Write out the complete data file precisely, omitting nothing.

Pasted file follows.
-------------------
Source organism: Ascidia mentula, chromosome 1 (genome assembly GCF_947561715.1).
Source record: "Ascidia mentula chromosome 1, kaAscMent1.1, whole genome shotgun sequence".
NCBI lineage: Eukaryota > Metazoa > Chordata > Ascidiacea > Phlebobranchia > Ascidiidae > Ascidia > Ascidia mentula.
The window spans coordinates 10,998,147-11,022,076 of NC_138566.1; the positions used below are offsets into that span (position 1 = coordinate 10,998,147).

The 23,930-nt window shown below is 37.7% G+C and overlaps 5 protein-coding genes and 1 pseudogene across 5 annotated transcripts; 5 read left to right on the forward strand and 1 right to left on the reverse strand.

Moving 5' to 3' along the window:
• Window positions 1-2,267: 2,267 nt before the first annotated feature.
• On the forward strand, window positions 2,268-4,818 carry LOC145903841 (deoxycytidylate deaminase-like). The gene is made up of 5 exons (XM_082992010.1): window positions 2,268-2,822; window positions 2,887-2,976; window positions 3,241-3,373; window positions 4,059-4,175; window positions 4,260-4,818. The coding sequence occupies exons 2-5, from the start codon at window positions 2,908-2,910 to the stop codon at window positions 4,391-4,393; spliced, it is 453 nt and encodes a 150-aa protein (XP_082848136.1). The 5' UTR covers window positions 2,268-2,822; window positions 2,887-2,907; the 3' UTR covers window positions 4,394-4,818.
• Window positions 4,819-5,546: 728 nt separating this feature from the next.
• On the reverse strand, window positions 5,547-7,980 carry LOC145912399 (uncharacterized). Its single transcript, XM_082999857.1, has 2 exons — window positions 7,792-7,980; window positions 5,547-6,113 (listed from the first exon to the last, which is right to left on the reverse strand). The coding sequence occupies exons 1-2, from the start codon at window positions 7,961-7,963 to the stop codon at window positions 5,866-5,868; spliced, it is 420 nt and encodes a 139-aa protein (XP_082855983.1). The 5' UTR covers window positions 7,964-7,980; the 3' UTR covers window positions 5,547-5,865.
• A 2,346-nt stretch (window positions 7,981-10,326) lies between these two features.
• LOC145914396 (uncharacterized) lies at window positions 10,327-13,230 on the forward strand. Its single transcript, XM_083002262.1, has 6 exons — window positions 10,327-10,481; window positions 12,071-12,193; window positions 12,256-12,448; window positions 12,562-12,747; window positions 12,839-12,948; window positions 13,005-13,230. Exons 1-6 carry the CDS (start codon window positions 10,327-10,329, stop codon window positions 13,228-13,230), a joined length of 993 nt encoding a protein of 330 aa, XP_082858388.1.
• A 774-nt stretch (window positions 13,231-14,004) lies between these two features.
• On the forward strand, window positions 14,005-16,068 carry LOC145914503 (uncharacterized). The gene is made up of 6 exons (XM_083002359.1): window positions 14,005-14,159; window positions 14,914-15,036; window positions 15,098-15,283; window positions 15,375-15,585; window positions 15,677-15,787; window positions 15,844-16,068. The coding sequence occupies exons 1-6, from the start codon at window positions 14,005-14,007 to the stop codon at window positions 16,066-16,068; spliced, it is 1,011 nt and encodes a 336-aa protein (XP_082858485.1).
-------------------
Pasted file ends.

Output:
Source organism: Ascidia mentula, chromosome 1 (genome assembly GCF_947561715.1).
Source record: "Ascidia mentula chromosome 1, kaAscMent1.1, whole genome shotgun sequence".
NCBI lineage: Eukaryota > Metazoa > Chordata > Ascidiacea > Phlebobranchia > Ascidiidae > Ascidia > Ascidia mentula.
The window spans coordinates 10,998,147-11,022,076 of NC_138566.1; the positions used below are offsets into that span (position 1 = coordinate 10,998,147).

The 23,930-nt window shown below is 37.7% G+C and overlaps 5 protein-coding genes and 1 pseudogene across 5 annotated transcripts; 5 read left to right on the forward strand and 1 right to left on the reverse strand.

Moving 5' to 3' along the window:
• Window positions 1-2,267: 2,267 nt before the first annotated feature.
• On the forward strand, window positions 2,268-4,818 carry LOC145903841 (deoxycytidylate deaminase-like). The gene is made up of 5 exons (XM_082992010.1): window positions 2,268-2,822; window positions 2,887-2,976; window positions 3,241-3,373; window positions 4,059-4,175; window positions 4,260-4,818. The coding sequence occupies exons 2-5, from the start codon at window positions 2,908-2,910 to the stop codon at window positions 4,391-4,393; spliced, it is 453 nt and encodes a 150-aa protein (XP_082848136.1). The 5' UTR covers window positions 2,268-2,822; window positions 2,887-2,907; the 3' UTR covers window positions 4,394-4,818.
• Window positions 4,819-5,546: 728 nt separating this feature from the next.
• On the reverse strand, window positions 5,547-7,980 carry LOC145912399 (uncharacterized). Its single transcript, XM_082999857.1, has 2 exons — window positions 7,792-7,980; window positions 5,547-6,113 (listed from the first exon to the last, which is right to left on the reverse strand). The coding sequence occupies exons 1-2, from the start codon at window positions 7,961-7,963 to the stop codon at window positions 5,866-5,868; spliced, it is 420 nt and encodes a 139-aa protein (XP_082855983.1). The 5' UTR covers window positions 7,964-7,980; the 3' UTR covers window positions 5,547-5,865.
• A 2,346-nt stretch (window positions 7,981-10,326) lies between these two features.
• LOC145914396 (uncharacterized) lies at window positions 10,327-13,230 on the forward strand. Its single transcript, XM_083002262.1, has 6 exons — window positions 10,327-10,481; window positions 12,071-12,193; window positions 12,256-12,448; window positions 12,562-12,747; window positions 12,839-12,948; window positions 13,005-13,230. Exons 1-6 carry the CDS (start codon window positions 10,327-10,329, stop codon window positions 13,228-13,230), a joined length of 993 nt encoding a protein of 330 aa, XP_082858388.1.
• A 774-nt stretch (window positions 13,231-14,004) lies between these two features.
• On the forward strand, window positions 14,005-16,068 carry LOC145914503 (uncharacterized). The gene is made up of 6 exons (XM_083002359.1): window positions 14,005-14,159; window positions 14,914-15,036; window positions 15,098-15,283; window positions 15,375-15,585; window positions 15,677-15,787; window positions 15,844-16,068. The coding sequence occupies exons 1-6, from the start codon at window positions 14,005-14,007 to the stop codon at window positions 16,066-16,068; spliced, it is 1,011 nt and encodes a 336-aa protein (XP_082858485.1).